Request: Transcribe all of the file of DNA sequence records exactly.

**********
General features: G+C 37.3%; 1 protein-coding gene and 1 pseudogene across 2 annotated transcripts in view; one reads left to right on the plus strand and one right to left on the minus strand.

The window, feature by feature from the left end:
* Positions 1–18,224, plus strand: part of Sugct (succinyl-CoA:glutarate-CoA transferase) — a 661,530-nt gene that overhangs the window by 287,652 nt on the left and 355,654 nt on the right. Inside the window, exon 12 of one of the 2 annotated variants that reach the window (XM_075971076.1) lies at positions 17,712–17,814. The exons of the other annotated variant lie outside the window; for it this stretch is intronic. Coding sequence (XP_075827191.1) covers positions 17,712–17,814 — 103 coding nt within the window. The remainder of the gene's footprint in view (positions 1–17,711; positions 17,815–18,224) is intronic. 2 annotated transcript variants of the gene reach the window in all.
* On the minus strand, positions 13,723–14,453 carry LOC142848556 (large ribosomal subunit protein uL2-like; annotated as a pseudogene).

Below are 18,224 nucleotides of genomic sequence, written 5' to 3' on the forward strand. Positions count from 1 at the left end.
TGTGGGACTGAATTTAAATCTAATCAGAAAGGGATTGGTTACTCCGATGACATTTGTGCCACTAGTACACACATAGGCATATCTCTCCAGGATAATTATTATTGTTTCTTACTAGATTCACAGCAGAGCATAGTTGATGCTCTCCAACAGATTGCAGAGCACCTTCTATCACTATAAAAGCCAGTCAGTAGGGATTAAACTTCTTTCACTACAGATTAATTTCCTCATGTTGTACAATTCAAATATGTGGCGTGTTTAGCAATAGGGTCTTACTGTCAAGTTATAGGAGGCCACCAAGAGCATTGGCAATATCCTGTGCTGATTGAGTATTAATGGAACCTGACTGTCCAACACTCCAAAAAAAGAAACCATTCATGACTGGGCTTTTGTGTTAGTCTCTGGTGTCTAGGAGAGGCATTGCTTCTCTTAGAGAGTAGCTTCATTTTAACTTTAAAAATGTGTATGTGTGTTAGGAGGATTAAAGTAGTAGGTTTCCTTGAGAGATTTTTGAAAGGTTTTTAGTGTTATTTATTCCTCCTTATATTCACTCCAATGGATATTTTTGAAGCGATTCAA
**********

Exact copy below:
General features: G+C 37.3%; 1 protein-coding gene and 1 pseudogene across 2 annotated transcripts in view; one reads left to right on the plus strand and one right to left on the minus strand.

The window, feature by feature from the left end:
* Positions 1–18,224, plus strand: part of Sugct (succinyl-CoA:glutarate-CoA transferase) — a 661,530-nt gene that overhangs the window by 287,652 nt on the left and 355,654 nt on the right. Inside the window, exon 12 of one of the 2 annotated variants that reach the window (XM_075971076.1) lies at positions 17,712–17,814. The exons of the other annotated variant lie outside the window; for it this stretch is intronic. Coding sequence (XP_075827191.1) covers positions 17,712–17,814 — 103 coding nt within the window. The remainder of the gene's footprint in view (positions 1–17,711; positions 17,815–18,224) is intronic. 2 annotated transcript variants of the gene reach the window in all.
* On the minus strand, positions 13,723–14,453 carry LOC142848556 (large ribosomal subunit protein uL2-like; annotated as a pseudogene).

Below are 18,224 nucleotides of genomic sequence, written 5' to 3' on the forward strand. Positions count from 1 at the left end.
TGTGGGACTGAATTTAAATCTAATCAGAAAGGGATTGGTTACTCCGATGACATTTGTGCCACTAGTACACACATAGGCATATCTCTCCAGGATAATTATTATTGTTTCTTACTAGATTCACAGCAGAGCATAGTTGATGCTCTCCAACAGATTGCAGAGCACCTTCTATCACTATAAAAGCCAGTCAGTAGGGATTAAACTTCTTTCACTACAGATTAATTTCCTCATGTTGTACAATTCAAATATGTGGCGTGTTTAGCAATAGGGTCTTACTGTCAAGTTATAGGAGGCCACCAAGAGCATTGGCAATATCCTGTGCTGATTGAGTATTAATGGAACCTGACTGTCCAACACTCCAAAAAAAGAAACCATTCATGACTGGGCTTTTGTGTTAGTCTCTGGTGTCTAGGAGAGGCATTGCTTCTCTTAGAGAGTAGCTTCATTTTAACTTTAAAAATGTGTATGTGTGTTAGGAGGATTAAAGTAGTAGGTTTCCTTGAGAGATTTTTGAAAGGTTTTTAGTGTTATTTATTCCTCCTTATATTCACTCCAATGGATATTTTTGAAGCGATTCAA